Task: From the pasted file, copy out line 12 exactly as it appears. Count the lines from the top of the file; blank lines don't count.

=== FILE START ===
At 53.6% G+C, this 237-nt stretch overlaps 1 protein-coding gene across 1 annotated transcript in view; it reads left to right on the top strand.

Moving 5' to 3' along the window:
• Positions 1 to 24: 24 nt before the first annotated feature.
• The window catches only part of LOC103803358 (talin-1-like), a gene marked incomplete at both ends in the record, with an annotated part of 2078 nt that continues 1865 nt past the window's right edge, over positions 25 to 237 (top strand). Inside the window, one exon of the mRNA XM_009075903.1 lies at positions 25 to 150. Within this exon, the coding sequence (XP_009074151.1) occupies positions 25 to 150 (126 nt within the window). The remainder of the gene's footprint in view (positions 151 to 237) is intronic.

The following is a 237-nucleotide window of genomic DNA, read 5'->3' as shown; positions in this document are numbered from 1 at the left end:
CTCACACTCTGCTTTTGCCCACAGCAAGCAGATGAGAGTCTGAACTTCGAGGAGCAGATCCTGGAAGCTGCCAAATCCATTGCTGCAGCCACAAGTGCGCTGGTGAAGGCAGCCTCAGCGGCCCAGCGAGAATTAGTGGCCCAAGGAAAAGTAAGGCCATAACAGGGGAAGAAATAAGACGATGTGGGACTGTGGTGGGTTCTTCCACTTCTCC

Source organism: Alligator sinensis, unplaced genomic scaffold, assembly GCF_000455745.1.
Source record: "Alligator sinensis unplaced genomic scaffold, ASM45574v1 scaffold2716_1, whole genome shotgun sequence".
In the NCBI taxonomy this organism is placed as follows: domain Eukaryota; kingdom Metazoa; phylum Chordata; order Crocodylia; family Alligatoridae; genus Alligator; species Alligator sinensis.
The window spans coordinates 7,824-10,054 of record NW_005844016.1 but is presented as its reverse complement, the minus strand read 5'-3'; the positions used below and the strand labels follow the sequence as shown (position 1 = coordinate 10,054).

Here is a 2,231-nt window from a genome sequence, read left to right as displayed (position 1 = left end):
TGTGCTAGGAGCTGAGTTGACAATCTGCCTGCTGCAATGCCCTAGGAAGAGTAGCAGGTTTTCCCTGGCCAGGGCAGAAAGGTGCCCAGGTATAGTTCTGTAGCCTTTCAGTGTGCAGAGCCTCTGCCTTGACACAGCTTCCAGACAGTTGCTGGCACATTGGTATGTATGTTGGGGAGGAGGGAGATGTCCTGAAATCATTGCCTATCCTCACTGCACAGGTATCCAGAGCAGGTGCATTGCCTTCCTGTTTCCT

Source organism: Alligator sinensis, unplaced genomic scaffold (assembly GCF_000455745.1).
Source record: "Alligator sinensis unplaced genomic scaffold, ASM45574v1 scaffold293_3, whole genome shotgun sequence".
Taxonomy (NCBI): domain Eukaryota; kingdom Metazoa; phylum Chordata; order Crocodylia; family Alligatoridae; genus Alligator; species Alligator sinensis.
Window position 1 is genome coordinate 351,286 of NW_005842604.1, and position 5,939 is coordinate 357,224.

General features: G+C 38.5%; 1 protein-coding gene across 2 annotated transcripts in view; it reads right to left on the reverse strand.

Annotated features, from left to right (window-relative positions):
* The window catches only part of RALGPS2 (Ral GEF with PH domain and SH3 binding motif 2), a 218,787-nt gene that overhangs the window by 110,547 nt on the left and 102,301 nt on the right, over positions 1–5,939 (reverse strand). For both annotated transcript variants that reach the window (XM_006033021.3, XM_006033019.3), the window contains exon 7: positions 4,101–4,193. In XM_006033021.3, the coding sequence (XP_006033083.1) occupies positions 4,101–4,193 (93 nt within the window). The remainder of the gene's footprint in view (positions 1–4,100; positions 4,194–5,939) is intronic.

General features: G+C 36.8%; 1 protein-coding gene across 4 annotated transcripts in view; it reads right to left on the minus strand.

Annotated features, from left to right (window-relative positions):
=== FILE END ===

TGTGCTAGGAGCTGAGTTGACAATCTGCCTGCTGCAATGCCCTAGGAAGAGTAGCAGGTTTTCCCTGGCCAGGGCAGAAAGGTGCCCAGGTATAGTTCTGTAGCCTTTCAGTGTGCAGAGCCTCTGCCTTGACACAGCTTCCAGACAGTTGCTGGCACATTGGTATGTATGTTGGGGAGGAGGGAGATGTCCTGAAATCATTGCCTATCCTCACTGCACAGGTATCCAGAGCAGGTGCATTGCCTTCCTGTTTCCT